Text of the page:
The School for Good and Evil: Movie Review

The School for Good and Evil Movie Review: Fast and Furious Fantasy

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We're not gonna lie, "The School for Good and Evil" was fun especially for its primary target audience. But this was a little bit imbalanced to our taste spending a huge chunk of its 147 minute runtime on doing little but barrels down through a lot of its story in its last half hour. It's frustrating because we know this could have offered so much more than cool eye-candy. But it is what it is. Good or bad.

Bestfriends Agatha (Sofia Wylie) and Sophie (Sophia Anne Caruso) are from a small town of Gavaldon are suddenly transported into the School for Good and Evil. But there seems to be a mix-up as Agatha is gifted to the School for Good while Sophie is dropped in the School for Evil. Thinking that there was a grave mistake, the Schoolmaster (Laurence Fishburne) reveals that only true love’s kiss can change the rules and send the girls to their rightful schools. But when a dark and dangerous figure reemerges and targets Sophie, the girl's plan to find true love's kiss is set aside as the threat of a Never After ending happening becomes deathly real.

With an impressive cast and its stellar production production, it's pretty obvious that Netflix hopes that "The School for Good and Evil" will become one of its biggest properties. But did they do enough? Maybe for the young adult crowd they did but everyone else may beg to differ. Central to our hesitation was how the film actually felt while watching it. It may have looked amazing at times (for example, that finger-glow montage was easily our favorite scene) but there was something missing while watching the film. Most of it felt shallow, predictable, and missing that special sauce to be more than a run-off-the-mill fantasy film that we have all grown accustomed to. We also didn't like how the film breezes through key plot points in its last half hour or so as it tried to blaze through its story spending so much time on unnecessary build up of the schools. All was not bad though as we definitely loved the dynamic and chemistry between the Sofia Wylie and Sophia Anne Caruso as Agatha and Sophie. In their own scenes, they also found distinctive ways to shine on their own.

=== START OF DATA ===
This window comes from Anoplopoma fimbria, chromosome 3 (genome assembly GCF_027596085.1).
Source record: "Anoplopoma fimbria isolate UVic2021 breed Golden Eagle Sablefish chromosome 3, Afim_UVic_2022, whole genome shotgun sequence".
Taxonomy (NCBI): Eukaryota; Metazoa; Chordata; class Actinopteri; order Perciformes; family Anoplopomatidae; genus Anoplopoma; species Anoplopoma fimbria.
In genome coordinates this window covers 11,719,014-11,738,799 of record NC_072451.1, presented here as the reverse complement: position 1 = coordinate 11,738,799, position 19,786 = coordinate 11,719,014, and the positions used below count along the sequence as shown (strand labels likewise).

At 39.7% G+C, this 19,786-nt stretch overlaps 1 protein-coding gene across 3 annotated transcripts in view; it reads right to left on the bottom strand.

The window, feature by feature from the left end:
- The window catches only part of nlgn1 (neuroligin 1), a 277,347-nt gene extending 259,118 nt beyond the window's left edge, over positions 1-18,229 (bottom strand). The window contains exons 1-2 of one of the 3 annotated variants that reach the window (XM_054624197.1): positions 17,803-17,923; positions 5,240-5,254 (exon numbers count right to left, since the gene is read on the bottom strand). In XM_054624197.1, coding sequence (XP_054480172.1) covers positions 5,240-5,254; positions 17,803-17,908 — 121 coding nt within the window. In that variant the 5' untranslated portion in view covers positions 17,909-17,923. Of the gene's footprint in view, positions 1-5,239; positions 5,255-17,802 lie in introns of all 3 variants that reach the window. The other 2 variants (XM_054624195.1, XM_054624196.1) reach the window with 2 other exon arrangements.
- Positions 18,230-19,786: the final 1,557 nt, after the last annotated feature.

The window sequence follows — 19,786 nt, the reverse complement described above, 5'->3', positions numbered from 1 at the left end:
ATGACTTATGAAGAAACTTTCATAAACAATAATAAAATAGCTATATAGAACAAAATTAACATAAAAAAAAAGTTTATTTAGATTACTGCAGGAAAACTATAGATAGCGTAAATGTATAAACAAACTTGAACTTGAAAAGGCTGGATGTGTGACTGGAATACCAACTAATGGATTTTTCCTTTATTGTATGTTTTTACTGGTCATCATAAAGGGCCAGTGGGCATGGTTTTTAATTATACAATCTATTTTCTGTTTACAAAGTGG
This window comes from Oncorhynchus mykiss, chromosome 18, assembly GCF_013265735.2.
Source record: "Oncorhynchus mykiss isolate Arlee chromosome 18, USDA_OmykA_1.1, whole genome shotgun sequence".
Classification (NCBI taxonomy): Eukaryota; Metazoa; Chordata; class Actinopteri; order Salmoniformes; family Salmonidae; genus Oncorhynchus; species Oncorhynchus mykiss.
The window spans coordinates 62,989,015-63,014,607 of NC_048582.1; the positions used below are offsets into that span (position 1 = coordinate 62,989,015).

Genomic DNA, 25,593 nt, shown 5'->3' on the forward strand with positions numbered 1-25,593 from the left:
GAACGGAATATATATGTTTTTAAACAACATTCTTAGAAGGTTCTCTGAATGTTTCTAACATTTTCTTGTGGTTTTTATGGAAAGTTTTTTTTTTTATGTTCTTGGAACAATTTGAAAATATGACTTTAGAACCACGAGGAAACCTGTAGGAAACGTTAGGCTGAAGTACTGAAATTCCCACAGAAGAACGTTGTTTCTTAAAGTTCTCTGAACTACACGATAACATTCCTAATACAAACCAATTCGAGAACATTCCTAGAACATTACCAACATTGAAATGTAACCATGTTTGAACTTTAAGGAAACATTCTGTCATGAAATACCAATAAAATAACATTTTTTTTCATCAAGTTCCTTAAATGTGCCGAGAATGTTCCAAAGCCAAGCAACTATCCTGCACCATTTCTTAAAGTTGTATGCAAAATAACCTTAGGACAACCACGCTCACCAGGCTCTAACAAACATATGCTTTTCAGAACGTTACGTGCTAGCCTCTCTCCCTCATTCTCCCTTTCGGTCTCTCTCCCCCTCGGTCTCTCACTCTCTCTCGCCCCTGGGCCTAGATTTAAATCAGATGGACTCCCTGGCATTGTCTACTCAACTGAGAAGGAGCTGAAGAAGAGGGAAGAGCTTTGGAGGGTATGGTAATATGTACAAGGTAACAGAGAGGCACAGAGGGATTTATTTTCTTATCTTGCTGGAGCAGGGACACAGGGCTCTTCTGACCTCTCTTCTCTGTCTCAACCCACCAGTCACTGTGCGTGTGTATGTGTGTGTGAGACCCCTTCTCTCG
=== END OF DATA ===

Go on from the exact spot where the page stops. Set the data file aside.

We actually thought that Netflix could have made this into a series instead of a film. With the amount of material the first book had, this could have worked so much better if it wasn't crunched down into a two and a half hour experience when it actually needed at least twice of its current length to be effective. For us, this was a missed opportunity and the approach wasn't the best one that Netflix could have taken. Unfortunately, "The School for Good and Evil" was entertaining but it's the kind of film you probably won't talk about right after it ends. 

Rating: 3 reels

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